Kenya’s opposition Azimio coalition wants a review of the country’s 13-year-old constitution to be part of discussions in its proposed dialogue with the government to end protests in the country.
A statement released by opposition leader Raila Odinga, after a meeting with Azimio’s parliamentary group, says they will be adding a review of the constitution “to remove the last vestiges of an imperial presidency”.
The opposition referred to Kenya’s “winner-take-all culture”.
In February, Deputy President Rigathi Gachagua was widely criticized for saying the government was like a company with shares, in which some have large stakes and others none at all.
He has since defended himself, saying he was referring to government appointments, which he said must be given to people who support the president’s agenda, and not state resources, which he said will be equitably distributed.
Mr. Odinga has been holding bi-weekly protests since 20 March against the cost of living and opposing the appointment of a new electoral commission without consultations.
He has also been questioning the legitimacy of President William Ruto, who was elected last year and had his election validated by the Supreme Court.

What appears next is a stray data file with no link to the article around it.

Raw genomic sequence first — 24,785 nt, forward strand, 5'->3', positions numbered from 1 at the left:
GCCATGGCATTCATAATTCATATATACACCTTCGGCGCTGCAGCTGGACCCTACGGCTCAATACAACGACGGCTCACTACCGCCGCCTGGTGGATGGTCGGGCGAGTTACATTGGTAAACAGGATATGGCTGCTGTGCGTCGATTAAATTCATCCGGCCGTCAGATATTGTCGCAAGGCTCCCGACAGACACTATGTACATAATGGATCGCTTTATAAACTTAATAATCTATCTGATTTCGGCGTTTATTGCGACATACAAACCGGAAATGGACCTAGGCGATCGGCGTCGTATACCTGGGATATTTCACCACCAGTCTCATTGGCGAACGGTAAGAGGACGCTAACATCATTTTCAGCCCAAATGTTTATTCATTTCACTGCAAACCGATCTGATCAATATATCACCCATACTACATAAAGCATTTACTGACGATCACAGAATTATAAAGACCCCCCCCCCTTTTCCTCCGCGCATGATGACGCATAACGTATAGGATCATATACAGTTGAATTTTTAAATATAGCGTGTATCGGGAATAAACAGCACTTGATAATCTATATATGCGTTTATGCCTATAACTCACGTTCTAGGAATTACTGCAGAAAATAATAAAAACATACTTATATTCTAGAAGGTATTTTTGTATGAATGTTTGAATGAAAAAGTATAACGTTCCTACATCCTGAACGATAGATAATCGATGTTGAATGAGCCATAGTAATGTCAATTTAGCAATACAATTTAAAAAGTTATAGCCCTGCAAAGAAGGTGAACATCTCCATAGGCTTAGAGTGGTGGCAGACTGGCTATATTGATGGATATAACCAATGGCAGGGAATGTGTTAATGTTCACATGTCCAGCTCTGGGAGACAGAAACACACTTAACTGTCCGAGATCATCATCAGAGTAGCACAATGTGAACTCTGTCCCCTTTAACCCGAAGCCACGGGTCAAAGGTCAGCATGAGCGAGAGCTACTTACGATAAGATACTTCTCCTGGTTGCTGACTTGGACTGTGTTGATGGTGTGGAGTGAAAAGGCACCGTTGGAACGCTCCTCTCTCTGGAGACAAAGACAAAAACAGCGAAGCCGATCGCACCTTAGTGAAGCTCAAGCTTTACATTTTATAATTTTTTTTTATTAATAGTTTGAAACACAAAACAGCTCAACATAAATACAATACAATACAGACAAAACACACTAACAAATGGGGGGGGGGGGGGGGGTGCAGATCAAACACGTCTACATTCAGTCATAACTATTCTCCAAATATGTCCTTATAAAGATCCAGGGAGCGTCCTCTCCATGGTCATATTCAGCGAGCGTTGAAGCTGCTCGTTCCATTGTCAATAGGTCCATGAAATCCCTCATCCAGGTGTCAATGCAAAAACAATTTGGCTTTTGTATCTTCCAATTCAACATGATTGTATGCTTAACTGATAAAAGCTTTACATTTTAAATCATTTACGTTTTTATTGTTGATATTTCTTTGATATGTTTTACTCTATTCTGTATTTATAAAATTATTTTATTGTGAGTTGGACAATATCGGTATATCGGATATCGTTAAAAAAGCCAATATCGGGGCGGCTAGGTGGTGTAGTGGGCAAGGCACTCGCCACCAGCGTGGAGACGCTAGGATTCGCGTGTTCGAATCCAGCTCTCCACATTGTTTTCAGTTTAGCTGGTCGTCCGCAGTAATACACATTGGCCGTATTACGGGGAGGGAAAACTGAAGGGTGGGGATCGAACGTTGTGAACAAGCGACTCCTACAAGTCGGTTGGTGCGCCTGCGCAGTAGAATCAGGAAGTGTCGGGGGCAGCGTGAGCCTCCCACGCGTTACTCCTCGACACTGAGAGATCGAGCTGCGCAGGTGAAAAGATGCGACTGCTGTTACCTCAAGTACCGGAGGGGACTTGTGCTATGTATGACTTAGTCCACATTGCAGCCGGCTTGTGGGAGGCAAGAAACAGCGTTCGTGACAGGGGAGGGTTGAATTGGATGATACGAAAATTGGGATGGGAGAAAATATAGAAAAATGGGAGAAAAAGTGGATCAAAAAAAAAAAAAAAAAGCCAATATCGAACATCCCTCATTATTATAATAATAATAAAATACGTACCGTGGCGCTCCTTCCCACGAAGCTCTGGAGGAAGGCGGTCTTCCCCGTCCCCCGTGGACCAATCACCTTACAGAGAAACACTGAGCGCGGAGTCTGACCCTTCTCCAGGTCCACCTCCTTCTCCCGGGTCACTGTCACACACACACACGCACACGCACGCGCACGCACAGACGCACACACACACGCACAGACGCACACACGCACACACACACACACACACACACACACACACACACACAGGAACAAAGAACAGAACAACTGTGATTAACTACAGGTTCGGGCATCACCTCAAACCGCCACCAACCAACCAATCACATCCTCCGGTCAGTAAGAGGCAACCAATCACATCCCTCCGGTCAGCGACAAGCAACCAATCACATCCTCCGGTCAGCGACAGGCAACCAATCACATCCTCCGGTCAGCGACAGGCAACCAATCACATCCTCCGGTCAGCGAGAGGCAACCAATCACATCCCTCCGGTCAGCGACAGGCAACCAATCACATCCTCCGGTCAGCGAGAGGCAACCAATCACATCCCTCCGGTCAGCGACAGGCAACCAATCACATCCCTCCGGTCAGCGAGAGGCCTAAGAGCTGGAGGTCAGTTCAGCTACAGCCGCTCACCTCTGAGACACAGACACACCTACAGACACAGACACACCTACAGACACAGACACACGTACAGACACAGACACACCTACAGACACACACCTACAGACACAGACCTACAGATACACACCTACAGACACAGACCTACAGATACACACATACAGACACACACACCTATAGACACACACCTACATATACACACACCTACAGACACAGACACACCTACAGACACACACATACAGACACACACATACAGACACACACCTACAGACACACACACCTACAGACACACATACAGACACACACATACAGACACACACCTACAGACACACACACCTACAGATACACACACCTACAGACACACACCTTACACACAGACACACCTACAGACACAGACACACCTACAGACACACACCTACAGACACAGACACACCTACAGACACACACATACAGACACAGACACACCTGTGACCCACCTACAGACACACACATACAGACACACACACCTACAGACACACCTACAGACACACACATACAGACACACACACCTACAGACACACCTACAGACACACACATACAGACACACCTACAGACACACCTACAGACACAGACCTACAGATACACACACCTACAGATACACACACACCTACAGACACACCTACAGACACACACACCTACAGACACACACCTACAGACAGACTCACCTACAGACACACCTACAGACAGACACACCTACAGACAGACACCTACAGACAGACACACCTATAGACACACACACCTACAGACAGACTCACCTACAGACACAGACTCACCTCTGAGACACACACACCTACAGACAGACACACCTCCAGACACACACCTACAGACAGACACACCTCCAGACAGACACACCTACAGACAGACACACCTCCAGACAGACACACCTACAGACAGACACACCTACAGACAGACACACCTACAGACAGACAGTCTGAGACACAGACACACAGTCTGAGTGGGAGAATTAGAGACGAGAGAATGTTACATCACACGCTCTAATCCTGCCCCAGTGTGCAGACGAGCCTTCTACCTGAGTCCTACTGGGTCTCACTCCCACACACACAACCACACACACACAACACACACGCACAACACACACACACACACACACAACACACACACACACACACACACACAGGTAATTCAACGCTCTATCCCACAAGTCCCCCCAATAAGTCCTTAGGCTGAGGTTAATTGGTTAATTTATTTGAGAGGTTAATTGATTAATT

At least three people have been killed in the protests, businesses destroyed and private property vandalized especially in the main cities of Nairobi and Kisumu.
Last Sunday, President Ruto asked Mr Odinga to halt the protests and allow a parliamentary dialogue on the formation of a new electoral commission, to which Mr Odinga agreed.
But on Tuesday the opposition leader added a fresh demand for an external dialogue akin to the 2008 National Accord, which was led by former UN Secretary General Koffi Annan after the disputed elections of 2007.
Some government leaders have strongly opposed such a move and accused Mr Odinga of trying to sneak back into government.
In 2007, the accord led to a coalition government with President Mwai Kibaki, in which Mr Odinga was made Prime Minister.
Mr. Odinga insists he does not want a similar arrangement, but an honest conversation about electoral justice with solutions for more honest elections.
He insists he will go back to the streets if the talks don’t bear fruit.
The government parliamentary group is yet to offer its counter-proposal on the grounds for the talks, but the president has been clear that his election will not be up for discussion.